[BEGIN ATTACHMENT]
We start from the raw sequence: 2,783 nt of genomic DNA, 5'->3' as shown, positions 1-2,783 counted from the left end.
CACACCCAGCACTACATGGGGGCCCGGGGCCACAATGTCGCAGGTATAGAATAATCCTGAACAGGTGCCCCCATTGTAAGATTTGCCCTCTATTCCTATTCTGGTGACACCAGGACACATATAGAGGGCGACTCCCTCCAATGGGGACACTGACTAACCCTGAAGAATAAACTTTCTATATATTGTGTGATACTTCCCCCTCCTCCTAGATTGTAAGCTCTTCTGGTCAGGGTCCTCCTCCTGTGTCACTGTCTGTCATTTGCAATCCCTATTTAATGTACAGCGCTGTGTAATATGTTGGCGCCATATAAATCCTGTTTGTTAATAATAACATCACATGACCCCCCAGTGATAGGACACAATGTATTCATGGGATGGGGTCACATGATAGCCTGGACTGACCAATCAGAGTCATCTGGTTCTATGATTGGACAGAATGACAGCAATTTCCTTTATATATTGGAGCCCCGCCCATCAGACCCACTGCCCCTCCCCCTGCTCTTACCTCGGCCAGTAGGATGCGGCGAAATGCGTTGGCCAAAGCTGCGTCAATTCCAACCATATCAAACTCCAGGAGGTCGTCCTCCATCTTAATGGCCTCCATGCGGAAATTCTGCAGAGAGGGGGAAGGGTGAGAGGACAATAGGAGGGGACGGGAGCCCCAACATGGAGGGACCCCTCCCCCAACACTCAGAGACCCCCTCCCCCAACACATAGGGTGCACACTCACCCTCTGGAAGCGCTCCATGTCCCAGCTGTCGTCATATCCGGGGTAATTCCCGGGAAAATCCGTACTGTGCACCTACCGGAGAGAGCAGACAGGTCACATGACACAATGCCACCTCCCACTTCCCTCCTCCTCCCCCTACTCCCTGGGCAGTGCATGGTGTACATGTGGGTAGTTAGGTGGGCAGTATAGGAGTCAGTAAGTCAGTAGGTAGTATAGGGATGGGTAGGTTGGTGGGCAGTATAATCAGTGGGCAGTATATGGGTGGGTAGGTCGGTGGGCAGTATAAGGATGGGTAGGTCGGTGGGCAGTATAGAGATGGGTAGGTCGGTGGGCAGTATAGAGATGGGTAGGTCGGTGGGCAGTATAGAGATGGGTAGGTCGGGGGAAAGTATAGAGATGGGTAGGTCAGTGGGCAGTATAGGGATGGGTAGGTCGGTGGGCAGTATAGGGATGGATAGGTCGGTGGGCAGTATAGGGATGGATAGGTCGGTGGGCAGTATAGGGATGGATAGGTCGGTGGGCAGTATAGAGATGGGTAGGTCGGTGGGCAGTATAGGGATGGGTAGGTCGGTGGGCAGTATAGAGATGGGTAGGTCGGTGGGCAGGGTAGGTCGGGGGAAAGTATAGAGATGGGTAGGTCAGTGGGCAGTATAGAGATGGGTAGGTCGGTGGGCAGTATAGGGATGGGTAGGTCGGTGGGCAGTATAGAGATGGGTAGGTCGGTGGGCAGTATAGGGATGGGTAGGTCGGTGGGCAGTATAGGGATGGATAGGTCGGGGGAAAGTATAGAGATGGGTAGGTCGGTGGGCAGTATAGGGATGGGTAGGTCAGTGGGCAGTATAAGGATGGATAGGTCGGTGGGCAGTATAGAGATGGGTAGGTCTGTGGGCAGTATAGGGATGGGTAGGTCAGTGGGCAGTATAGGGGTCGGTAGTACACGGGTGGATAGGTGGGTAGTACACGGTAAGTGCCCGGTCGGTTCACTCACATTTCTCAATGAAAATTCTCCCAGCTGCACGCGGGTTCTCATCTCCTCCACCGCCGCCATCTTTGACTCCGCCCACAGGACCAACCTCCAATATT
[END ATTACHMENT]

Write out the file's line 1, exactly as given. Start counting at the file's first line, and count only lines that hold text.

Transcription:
We start from the raw sequence: 2,783 nt of genomic DNA, 5'->3' as shown, positions 1-2,783 counted from the left end.